AUGUSTA — The first horse in Maine to test positive for Eastern equine encephalitis in four years had to be euthanized last weekend.

Dr. Michele Walsh, the state veterinarian, confirmed Wednesday that the horse, which was stabled at a property in Oxford County, tested positive after displaying symptoms from the disease that is transmitted through the bite of an infected mosquito.

Walsh declined to identify the town in Oxford County where the horse lived. It is the first reported case of EEE in Oxford County.

Eight pools of mosquitoes have tested positive for EEE in York County this year. Maine last saw EEE in horses in 2009 when 15 horses died of the disease.

“We think it’s important for Oxford County residents to realize that mosquitoes pay no mind to county boundaries,” she said.

Walsh said the best protection against EEE is to make sure that a horse receives a booster dose every six months, and if possible, just before mosquito season begins in May.

The horse that died was vaccinated for EEE and West Nile virus about a year ago, but had not been given a booster dose, Walsh said.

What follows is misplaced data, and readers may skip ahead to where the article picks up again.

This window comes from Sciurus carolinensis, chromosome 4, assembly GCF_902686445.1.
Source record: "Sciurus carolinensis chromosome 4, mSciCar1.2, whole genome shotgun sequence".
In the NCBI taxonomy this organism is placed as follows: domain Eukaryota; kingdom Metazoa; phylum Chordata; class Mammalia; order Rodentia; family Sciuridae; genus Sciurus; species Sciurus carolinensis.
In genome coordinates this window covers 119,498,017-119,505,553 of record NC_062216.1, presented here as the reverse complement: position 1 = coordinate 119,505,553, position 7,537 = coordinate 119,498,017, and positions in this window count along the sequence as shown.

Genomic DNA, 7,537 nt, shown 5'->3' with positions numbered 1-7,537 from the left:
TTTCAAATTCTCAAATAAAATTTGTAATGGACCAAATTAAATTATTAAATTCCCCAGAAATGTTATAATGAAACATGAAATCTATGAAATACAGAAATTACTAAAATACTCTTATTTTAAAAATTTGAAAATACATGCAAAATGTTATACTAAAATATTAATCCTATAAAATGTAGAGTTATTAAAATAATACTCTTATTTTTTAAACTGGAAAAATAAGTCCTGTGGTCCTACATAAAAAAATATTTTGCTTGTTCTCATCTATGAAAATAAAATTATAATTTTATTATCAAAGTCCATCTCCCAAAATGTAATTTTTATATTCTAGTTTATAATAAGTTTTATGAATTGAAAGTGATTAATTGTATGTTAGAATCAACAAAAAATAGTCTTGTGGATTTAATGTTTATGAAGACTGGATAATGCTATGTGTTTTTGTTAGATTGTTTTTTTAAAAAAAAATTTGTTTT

“EEE , which is carried by mosquitoes, is a fatal, viral disease in horses. The virus can affect human beings if they are bitten by mosquitoes that carry the virus,” Walsh said in a statement that was issued Wednesday. “People cannot acquire EEE infection from sick animals, only from the bite of an infected mosquito.”

Walsh said the horse’s owner contacted a local veterinarian last week after the animal began falling asleep on its feet, was unsteady when it walked, and seemed to have trouble seeing.

Other symptoms of EEE in an horse may include: head pressing, tremors, circling and seizures.

EEE has been known to infect llamas, alpacas and emus, ostriches and other farm birds, such as quail and ducks.

A flock of pheasants in the town of Lebanon tested positive for EEE last year, according to Walsh.

Walsh said she is not surprised that EEE infected a horse in Maine. Massachusetts has confirmed at least two cases of EEE in horses this year.

“We expected to see some level of infection in Maine so this is not a shock. The good news is we are at the end of mosquito season,” Walsh said.

Dr. Sheila Pinette, director of the Maine Center for Disease Control, said the EEE in horses should serve as a reminder that people are at risk too.

Staff Writer Dennis Hoey can be contacted at 791-6365 or at:

[email protected]

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